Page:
# A Universal Framework For Pricing Financial and Insurance Risks

```A Universal Framework
For Pricing Financial
and Insurance Risks
Presentation at the ASTIN Colloquium
July 2001, Washington DC
Shaun Wang, 2001
Shaun Wang, FCAS, Ph.D.
SCOR Reinsurance Co.
Outline: A Puzzle Game




Present a new formula
to connect CAPM with
Black-Scholes
Piece together with
actuarial axioms
Empirical findings
Capital Allocations
CAPM
Price Data
?
Black-Scholes
Market Price of Risk

Asset return R has normal distribution

r --- the risk-free rate

={ E[R] r }/[R]
is “the market price of risk” or excess
return per unit of volatility.
Capital Asset Pricing Model
Let Ri and RM be the return for asset i
and market portfolio M.
i   ( Ri , RM )  M
The New Transform
F * ( x )   ( F ( x ))   
1
 is the standard normal cdf.

 extends the “market price of risk”
in CAPM to risks with non-normal
distributions
F * ( x)   ( F ( x))   
1

If FX is normal(), FX* is another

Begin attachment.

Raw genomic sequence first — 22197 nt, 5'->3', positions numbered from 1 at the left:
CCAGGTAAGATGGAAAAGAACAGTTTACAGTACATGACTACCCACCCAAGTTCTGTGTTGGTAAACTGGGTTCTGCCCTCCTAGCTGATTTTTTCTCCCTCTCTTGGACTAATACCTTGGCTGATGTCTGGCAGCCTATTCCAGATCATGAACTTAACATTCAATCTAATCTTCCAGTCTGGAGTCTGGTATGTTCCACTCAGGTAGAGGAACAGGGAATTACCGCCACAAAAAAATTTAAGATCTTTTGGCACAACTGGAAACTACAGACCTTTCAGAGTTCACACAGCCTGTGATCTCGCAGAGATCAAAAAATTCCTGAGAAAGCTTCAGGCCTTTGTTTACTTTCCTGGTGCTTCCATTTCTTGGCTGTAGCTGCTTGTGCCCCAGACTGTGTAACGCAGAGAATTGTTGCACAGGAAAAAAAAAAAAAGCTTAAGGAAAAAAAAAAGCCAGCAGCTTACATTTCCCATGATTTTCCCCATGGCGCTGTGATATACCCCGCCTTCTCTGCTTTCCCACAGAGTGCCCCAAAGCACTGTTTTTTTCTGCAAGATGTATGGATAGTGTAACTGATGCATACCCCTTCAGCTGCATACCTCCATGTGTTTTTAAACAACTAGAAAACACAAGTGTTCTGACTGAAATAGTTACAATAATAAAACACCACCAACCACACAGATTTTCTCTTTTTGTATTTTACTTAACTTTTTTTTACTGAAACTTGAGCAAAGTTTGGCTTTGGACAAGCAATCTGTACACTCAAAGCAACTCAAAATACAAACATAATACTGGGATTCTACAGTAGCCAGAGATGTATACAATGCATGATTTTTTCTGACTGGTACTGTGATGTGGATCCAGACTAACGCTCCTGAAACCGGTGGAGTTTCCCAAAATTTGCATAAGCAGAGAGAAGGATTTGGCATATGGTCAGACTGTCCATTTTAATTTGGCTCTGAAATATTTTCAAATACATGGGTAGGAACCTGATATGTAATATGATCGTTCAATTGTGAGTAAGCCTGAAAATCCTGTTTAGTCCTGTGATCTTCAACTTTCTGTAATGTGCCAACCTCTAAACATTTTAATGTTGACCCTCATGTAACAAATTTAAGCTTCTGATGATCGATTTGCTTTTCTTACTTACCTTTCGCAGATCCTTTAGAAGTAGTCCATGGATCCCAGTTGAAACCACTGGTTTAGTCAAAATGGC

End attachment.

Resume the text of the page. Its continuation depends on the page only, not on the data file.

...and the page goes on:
normal( )


E*[X] =  
If FX is lognormal( ), FX* is
another lognormal( )
Correlation Measure

Risks X and Y can be transformed to
normal variables:
1
X *   [ FX ( X )],
1
Y *   [ FY (Y )]
Define New Correlation
 * ( X , Y )   ( X *,Y *)
Why New Correlation ?

Let X ~ lognormal(0,1)
Let Y=X^b (deterministic)

(X,Y)  0 as b  +

For the new correlation:
*(X,Y)=1 for all b
Extending CAPM

The transform recovers CAPM for risks
with normal distributions

 extends the traditional meaning of
{ E[R] r }/[R]

New transform extends CAPM to risks with
non-normal distributions:
i   * ( Ri , RM )  M
Brownian Motion
dAi (t ) / Ai (t )  i dt   i dWi

Stock price Ai(T) ~ lognormal

To reproduce stock’s current value:
Ai(0) = E*[ Ai(T)] exp(rT)

Implies
i  T  (i  r ) /  i
Co-monotone Derivatives

For non-decreasing f, Y=f(X) is comonotone derivative of X.

e.g. Y=call option, X=underlying stock

Y and X have the same correlation *
with the market portfolio
 should be used for pricing the
underlying and its derivative
 Same
Commutable Pricing

Co-monotone derivative Y=f(X)

Equivalent methods:
a) Apply transform to FX to get FX*,
then derive FY* from FX*
b) Derive FY from FX, then apply
transform to FY to get FY*